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Faith, difference and diversity in Muslim male prisoner rehabilitation

Completed

Project description

On 18th September 2019, Brunel University London hosted the first ESRC Grand Union Doctoral Training Programme (GUDTP) funded Forensic Mental Health Conference. Attracting UK and international experts, the conference focussed on the role of faith, difference and diversity in prisoner rehabilitation with Muslim men, and examined how best practice can be shared across fields. National and international speakers representing academia, applied and forensic practice shared their expertise.

Topics included the role of faith for men with sexual convictions across different faith groups, exploring the foundations of collaborative working, innovative ways in which current prisoners are being engaged for rehabilitative and treatment purposes, and the impact of the wider context and climate upon the individual. Individual and collective challenges that current and former prisoners face when returning to the community were highlighted with similarities of experiences at individual, family and community levels addressed throughout the day.

Following on from the conference, the organisers held a closed capacity development exercise with the conference contributors. This has now been developed further into a Capacity Building Document, outlining potential future directions for this work.

Executive Summary

Muslim men are consistently overrepresented in imprisonment statistics. Post-release, they are routinely disempowered and often marginalised by their experiences of incarceration. This situation highlights the need for greater understanding and, thereafter, a holistic model of wellbeing that promotes empowerment through the creative potential of the individual spirit, and the reassurance of community belonging. In practical terms, capacity development is widely regarded as the driving force behind collective human potential.

As capacity development is an interactive, iterative process, it must pose credible questions, present realistic solutions, and examine potential outcomes through accurate measure of effect.

Following a one-day international conference and subsequent planning workshop concerning the challenges and opportunities facing male Muslim former prisoners, this Capacity Building Document (CBD) unites a range of community-based practitioners, global subject matter experts, and academic specialists.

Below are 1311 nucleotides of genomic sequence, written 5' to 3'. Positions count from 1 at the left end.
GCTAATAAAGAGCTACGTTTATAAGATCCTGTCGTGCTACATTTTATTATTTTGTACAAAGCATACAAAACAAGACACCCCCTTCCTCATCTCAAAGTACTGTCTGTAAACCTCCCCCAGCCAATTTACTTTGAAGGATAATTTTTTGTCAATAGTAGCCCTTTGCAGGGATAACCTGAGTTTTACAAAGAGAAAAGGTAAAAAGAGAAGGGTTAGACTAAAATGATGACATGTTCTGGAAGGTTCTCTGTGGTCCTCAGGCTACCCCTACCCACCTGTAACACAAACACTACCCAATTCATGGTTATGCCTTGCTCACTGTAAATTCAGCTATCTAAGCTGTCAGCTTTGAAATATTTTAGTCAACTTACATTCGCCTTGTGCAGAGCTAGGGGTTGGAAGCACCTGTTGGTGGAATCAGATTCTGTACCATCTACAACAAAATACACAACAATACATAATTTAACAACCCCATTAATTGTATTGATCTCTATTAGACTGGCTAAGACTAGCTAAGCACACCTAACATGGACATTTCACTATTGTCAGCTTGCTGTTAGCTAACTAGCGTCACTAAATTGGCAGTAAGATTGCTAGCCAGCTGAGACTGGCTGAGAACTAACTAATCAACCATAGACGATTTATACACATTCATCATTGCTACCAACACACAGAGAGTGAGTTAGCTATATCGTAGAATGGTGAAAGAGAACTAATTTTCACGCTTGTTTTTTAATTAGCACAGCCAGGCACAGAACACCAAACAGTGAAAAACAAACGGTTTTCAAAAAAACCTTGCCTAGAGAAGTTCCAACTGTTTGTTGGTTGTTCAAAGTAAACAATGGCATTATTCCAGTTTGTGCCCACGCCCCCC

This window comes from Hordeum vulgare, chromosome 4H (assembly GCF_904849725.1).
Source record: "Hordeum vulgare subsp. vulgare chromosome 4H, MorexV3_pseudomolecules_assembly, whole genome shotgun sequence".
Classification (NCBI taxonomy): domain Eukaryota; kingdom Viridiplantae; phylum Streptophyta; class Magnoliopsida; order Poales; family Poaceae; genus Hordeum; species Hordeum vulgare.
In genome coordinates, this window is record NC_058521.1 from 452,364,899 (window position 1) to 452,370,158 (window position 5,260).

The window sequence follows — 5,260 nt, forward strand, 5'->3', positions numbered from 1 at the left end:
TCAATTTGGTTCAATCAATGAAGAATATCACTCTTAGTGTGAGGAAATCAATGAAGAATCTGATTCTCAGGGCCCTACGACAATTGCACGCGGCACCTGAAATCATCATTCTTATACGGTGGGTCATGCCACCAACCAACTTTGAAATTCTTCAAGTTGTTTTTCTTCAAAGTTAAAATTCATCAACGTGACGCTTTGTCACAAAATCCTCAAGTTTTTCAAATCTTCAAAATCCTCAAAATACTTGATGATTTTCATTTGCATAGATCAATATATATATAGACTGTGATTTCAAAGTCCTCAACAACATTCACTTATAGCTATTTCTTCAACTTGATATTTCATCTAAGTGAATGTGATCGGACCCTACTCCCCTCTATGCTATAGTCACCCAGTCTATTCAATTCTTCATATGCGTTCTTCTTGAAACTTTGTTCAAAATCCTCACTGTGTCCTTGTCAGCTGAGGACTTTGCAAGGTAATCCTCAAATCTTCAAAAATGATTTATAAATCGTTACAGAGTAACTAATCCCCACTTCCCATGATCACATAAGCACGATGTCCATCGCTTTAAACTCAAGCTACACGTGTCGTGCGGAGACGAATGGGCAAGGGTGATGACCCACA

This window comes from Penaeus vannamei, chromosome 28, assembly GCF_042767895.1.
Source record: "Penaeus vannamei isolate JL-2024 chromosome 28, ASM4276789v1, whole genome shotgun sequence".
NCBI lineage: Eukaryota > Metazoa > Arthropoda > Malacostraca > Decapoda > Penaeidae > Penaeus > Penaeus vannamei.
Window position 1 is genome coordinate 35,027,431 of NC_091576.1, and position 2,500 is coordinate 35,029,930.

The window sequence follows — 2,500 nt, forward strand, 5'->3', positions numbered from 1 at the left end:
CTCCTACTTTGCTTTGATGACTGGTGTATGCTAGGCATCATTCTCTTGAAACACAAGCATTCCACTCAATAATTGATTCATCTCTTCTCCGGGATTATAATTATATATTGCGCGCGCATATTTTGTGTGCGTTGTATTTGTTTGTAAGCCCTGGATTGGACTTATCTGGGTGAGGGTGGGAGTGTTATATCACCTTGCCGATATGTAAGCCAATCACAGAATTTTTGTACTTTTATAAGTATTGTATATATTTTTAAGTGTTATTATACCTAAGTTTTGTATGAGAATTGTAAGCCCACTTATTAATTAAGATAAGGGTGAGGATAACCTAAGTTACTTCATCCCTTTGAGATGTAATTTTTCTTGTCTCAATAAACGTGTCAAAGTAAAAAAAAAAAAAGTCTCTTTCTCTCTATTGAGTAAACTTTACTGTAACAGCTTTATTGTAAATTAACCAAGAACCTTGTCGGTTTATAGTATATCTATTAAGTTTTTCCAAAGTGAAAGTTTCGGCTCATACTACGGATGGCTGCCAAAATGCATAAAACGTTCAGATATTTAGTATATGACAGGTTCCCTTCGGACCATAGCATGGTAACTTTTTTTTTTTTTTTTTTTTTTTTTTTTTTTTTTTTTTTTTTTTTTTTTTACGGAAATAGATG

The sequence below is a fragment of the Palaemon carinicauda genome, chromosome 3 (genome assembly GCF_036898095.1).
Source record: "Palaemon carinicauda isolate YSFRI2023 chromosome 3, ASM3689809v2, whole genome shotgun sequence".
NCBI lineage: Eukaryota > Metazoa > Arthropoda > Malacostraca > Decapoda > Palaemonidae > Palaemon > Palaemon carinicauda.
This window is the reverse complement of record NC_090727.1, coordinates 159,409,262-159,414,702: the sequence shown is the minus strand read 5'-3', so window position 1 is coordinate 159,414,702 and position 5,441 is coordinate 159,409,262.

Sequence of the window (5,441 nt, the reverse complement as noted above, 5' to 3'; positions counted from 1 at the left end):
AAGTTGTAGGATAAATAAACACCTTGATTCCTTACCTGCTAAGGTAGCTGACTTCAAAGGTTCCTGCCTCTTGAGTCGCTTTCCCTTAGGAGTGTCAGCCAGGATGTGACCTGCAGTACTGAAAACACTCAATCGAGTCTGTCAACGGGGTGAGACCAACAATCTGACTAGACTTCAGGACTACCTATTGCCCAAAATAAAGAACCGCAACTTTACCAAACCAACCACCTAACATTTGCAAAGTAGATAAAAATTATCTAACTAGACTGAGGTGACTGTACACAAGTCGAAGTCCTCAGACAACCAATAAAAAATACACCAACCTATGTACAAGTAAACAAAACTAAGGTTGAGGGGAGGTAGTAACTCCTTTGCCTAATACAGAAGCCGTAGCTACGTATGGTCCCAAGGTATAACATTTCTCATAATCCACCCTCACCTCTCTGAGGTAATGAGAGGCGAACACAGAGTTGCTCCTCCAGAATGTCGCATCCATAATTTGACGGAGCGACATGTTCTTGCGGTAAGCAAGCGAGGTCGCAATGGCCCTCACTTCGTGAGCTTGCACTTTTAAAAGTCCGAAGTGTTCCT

We advocate a holistic strength-based approach that promotes long-term wellbeing amongst Muslim male former prisoners, their families, and their communities. Our method reflects a spiritually informed, culturally sensitive micro-meso-macro conceptual framework that locates the individual firmly at the centre of rehabilitative support network.

Consequently, a series of person-centred recommendations are presented as the foundation of an overall strategy to encourage desistance from crime and promote successful reintegration.

The CBD is intended to minimise the harmful social consequences associated with the overrepresentation of Muslim males in the Criminal Justice System. We maintain our recommendations would be most effectively realised by capitalising upon existing resources and pursuing a strengths-based approach. Thus, we advocate continual engagement with key stakeholders and the furtherance of collaborative, mutually responsive relationships. These stakeholders include but are not limited to: community-based grassroots organisations; faith-based practitioners; criminal justice professionals, and academic specialists.

Our recommendations follow a six-step approach:

  1. Engagement and partnership building with key stakeholders
  2. Develop outcomes measures
  3. Develop and implement pilot project
  4. Project expansion to additional cities
  5. Develop national guidelines
  6. Implementation of national project

We believe communities are sustained by the leaders they create from within. It follows; therefore, that with the benefit of enhanced wellbeing and the guidance of appropriate support mechanisms, the motivated individual can realise his/her capacity to become an empowered leader of change.

It is our intention to begin Step One (Engagement and Partnership Building) of the six-step approach by the end of 2020. Our success will be entirely dependent upon the relationships we sustain. And so, we encourage those organisations and individuals interested in learning more about our work and supporting this project to get in touch.

Our thanks to our Funders, and the Conference and Capacity Building Document Contributors: Dr Raymond Hamden, Professor Belinda Winder, Associate Professor Nicholas Blagden; Nancy Yamout, Maya Yamout, Imam Imran Vohra, Ferzana Dakri, and Dr Tariq Mahmood Awan.


Meet the Principal Investigator(s) for the project

Rahmanara Chowdhury - Rahmanara Chowdhury joined Brunel University London in October 2017 as a Doctoral Researcher in the College of Health and Life Sciences. She has been awarded a fully-funded ESRC scholarship on the Grand Union Doctoral Training Programme. She is supervised by Professor Louise Mansfield, Professor Belinda Winder (Nottingham Trent University) and Professor Tess Kay (Stirling University). Her research is titled ‘Addressing health and well-being through alleviating domestic violence and abuse in the UK Muslim population’. Utilising interpretative phenomenological methods, she seeks to identify earlier points of intervention for addressing the issue of domestic violence and abuse within this population group. Rahmanara is actively involved in raising awareness within this field and is often involved in grassroots initiatives and providing cultural consultation and training services.